lobule                                   
A lobule is a small lobe or a subdivision of a lobe.

local therapy           
Local therapy is treatment that affects cells in the tumor and the area close to it.

lumpectomy            
A lumpectomy is surgery to remove the tumor and a small amount of normal tissue around it.  A lumpectomy to remove a breast tumor is a type of open biopsy—a procedure in which a surgical incision (cut) is made through the skin to expose and remove tissues. The biopsy tissue is examined under a microscope by a pathologist.

lung   
The lung is one of a pair of organs in the chest that supplies the body with oxygen, and removes carbon dioxide from the body.

lung biopsy 
A lung biopsy is the removal of a small piece of lung tissue to be checked by a pathologist for cancer or other diseases. The tissue may be removed using a bronchoscope (a thin, lighted, tube-like instrument that is inserted through the trachea and into the lung).  It may also be removed using a fine needle inserted through the chest wall, or surgically guided by a video camera that is inserted through the chest wall. Tissue can also be removed by an open biopsy in which an incision is made between the ribs, a sample of lung tissue is removed, and the wound closed with stitches.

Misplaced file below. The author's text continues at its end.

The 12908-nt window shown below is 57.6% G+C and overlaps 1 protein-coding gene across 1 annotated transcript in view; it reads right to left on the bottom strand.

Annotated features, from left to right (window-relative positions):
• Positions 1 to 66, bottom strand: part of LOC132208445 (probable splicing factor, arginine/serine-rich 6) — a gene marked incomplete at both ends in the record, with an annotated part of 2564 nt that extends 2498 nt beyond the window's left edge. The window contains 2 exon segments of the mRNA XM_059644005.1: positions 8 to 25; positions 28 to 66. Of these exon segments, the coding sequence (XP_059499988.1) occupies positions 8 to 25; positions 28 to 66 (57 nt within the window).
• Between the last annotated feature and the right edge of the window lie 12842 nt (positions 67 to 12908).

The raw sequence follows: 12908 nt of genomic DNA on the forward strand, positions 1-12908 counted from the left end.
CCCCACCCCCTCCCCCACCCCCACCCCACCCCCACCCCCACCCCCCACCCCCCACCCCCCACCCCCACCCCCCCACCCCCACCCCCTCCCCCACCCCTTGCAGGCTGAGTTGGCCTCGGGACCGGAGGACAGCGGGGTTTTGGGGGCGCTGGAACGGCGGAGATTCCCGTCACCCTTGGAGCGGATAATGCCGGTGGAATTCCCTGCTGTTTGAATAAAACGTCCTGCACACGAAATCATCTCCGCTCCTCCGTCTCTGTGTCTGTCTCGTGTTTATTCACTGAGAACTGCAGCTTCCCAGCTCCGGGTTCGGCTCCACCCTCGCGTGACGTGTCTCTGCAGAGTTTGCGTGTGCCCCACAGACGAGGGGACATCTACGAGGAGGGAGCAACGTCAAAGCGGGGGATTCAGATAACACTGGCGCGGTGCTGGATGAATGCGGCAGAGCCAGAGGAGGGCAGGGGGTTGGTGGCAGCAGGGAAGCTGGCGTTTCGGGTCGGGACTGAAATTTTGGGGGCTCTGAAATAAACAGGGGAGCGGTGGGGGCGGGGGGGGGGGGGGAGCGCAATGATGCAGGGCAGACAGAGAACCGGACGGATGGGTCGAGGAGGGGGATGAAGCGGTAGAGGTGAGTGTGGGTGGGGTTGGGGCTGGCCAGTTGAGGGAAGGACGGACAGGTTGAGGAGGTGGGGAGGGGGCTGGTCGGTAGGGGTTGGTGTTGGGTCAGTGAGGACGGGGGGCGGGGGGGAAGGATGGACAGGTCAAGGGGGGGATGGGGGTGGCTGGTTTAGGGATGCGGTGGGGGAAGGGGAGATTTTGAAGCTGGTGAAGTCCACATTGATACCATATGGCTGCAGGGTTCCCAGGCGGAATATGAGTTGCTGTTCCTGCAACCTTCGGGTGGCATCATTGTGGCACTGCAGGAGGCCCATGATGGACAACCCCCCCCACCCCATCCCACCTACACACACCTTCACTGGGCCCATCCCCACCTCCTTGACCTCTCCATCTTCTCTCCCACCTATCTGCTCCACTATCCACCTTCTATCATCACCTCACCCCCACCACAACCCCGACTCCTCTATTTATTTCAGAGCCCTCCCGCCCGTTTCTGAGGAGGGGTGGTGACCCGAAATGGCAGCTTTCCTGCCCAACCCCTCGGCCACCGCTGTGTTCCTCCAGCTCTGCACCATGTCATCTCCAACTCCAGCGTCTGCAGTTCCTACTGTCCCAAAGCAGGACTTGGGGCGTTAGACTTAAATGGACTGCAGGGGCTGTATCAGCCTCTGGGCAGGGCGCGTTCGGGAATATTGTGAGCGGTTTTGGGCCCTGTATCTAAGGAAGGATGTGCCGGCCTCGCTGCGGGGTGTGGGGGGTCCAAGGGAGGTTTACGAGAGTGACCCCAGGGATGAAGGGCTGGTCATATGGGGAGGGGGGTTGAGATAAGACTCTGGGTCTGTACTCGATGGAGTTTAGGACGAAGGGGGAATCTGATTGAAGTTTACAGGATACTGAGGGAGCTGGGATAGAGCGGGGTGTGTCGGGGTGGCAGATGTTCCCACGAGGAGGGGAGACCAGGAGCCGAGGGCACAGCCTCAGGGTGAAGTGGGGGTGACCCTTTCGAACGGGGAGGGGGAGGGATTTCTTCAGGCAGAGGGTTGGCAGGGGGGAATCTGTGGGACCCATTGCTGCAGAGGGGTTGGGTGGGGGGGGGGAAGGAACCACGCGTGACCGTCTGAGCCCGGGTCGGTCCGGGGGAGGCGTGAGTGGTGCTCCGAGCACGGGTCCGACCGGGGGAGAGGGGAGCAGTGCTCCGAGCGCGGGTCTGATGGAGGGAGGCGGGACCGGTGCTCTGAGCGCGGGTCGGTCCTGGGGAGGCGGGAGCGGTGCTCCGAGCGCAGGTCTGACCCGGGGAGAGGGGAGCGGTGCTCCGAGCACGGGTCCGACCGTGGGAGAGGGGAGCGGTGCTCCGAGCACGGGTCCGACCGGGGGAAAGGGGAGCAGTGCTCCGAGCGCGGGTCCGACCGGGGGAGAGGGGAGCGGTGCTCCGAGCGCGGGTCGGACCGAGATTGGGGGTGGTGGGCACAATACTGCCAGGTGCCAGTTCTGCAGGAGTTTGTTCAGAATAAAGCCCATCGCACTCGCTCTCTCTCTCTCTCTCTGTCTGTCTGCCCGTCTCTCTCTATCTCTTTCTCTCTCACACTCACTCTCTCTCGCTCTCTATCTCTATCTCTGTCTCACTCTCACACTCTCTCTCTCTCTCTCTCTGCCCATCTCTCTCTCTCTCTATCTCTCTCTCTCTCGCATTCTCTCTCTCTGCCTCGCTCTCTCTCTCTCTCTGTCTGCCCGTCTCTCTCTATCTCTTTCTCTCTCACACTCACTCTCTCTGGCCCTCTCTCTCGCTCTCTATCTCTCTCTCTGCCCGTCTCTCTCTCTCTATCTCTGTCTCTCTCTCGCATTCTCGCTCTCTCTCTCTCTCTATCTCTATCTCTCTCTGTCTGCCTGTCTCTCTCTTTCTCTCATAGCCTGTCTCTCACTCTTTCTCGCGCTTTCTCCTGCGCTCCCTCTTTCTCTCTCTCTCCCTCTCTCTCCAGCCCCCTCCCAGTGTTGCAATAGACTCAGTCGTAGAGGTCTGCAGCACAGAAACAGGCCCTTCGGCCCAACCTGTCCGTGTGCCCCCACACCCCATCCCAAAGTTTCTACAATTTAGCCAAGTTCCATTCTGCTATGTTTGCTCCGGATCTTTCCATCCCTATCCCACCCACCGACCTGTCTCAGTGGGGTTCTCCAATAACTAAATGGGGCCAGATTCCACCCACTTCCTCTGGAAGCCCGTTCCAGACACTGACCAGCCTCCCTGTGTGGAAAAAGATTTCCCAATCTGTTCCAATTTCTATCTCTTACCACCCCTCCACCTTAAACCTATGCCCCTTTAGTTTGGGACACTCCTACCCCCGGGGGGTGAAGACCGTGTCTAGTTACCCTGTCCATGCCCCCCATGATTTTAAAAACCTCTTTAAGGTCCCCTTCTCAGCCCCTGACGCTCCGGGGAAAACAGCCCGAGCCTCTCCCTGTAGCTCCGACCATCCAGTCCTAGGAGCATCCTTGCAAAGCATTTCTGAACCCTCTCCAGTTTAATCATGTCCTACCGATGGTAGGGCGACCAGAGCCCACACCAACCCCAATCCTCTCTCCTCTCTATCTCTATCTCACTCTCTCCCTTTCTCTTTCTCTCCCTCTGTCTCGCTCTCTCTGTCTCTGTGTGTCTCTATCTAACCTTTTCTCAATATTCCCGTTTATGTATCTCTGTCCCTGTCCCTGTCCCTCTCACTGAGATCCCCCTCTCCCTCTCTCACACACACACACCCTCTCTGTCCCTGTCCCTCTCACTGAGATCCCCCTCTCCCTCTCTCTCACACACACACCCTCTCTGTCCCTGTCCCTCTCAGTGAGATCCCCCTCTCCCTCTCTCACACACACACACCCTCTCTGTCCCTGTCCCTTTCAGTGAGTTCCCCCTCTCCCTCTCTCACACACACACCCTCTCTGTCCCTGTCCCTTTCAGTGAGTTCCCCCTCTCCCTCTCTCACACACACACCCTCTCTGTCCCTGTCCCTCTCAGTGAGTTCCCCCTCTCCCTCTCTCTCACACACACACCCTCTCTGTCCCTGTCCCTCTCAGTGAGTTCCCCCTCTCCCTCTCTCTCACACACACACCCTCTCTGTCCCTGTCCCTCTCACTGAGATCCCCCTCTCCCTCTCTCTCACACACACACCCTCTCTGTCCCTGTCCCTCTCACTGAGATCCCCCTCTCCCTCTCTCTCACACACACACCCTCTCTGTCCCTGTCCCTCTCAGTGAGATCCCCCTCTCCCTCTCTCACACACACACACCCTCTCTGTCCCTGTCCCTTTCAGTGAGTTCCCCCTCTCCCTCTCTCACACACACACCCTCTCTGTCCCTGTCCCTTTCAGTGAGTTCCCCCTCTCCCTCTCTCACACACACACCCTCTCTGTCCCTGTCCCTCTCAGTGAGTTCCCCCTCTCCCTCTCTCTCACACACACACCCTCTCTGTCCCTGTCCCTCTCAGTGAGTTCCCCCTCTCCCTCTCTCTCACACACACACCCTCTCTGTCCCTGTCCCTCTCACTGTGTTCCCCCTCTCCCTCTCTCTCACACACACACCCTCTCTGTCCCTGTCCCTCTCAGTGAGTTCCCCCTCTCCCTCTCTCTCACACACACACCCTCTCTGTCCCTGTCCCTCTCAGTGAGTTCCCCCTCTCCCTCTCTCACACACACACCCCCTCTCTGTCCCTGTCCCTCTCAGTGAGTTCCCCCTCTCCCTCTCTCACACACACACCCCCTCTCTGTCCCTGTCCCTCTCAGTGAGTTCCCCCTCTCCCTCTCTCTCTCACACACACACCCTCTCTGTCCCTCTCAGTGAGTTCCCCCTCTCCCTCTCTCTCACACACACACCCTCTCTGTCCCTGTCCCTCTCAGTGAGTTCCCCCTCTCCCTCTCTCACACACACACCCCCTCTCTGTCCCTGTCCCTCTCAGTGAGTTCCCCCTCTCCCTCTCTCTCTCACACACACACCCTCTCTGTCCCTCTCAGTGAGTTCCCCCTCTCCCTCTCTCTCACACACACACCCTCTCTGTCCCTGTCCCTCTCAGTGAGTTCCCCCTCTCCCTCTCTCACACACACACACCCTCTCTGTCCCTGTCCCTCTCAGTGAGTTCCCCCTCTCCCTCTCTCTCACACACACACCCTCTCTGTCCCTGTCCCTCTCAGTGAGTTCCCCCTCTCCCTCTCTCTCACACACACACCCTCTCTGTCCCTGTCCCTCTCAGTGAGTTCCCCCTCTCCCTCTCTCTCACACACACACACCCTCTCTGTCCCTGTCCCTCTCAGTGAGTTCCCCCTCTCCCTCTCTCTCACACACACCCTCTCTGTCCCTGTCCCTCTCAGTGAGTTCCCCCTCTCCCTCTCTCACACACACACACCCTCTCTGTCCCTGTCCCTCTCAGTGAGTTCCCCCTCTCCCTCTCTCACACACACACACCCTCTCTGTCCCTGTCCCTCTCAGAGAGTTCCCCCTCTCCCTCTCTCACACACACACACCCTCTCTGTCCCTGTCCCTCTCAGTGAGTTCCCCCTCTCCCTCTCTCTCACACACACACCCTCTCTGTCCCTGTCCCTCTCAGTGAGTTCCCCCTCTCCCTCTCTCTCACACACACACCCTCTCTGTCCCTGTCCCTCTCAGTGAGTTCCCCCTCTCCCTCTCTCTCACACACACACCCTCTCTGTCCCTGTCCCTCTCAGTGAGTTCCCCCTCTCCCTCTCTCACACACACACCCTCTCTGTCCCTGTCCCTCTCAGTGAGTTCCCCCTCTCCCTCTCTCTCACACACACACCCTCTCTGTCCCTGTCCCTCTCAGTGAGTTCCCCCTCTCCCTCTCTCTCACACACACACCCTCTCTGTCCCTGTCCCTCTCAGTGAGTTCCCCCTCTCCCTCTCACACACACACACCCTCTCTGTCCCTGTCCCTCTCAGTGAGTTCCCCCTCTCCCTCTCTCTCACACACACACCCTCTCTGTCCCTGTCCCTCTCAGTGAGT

lung cancer
Lung cancer is cancer that forms in tissues of the lung, usually in the cells lining air passages. The two main types are small cell lung cancer and non-small lung cancer. These types are diagnosed based on how the cells look under a microscope.

lung metastasis     
Lung metastasis is cancer that has spread to the lung from the original (primary) tumor that was someplace else in the body.

lymph node 
A lymph node is a rounded mass of lymphatic tissue that is surrounded by a capsule of connective tissue.  It is also known as a lymph gland. Lymph nodes are part of the immune system and are spread out along lymphatic vessels. They contain many lymphocytes (white blood cells), which filter the lymphatic fluid (lymph).

Back to top [24]
male breast cancer           
Male breast cancer is cancer that forms in tissues of the breast in men. Most male breast cancer begins in cells lining the breast ducts. It’s very rare and usually affects older men.

malignancy             
Malignancy is a cancerous growth (see tumor).

malignant    
Malignant means cancerous. A malignant growth has a tendency to invade and destroy nearby tissue and spread to other parts of the body.

malignant pleural effusion
Malignant pleural effusion is a condition in which an abnormal amount of fluid collects between the thin layers of tissue (pleura) lining the outside of the lung and the wall of the chest cavity. Lung cancer, breast cancer, lymphoma, and leukemia cause most malignant pleural effusions.

mammary                
Mammary means having to do with the breast.

mammary dysplasia
Mammary dysplasia refers to benign (noncancerous) changes in breast tissue. Symptoms may include irregular lumps or cysts, breast discomfort, sensitive nipples, and itching.  These symptoms may change throughout the menstrual cycle and usually stop after menopause.  It’s also called fibrocystic breast disease, fibrocystic breast changes, and benign breast disease.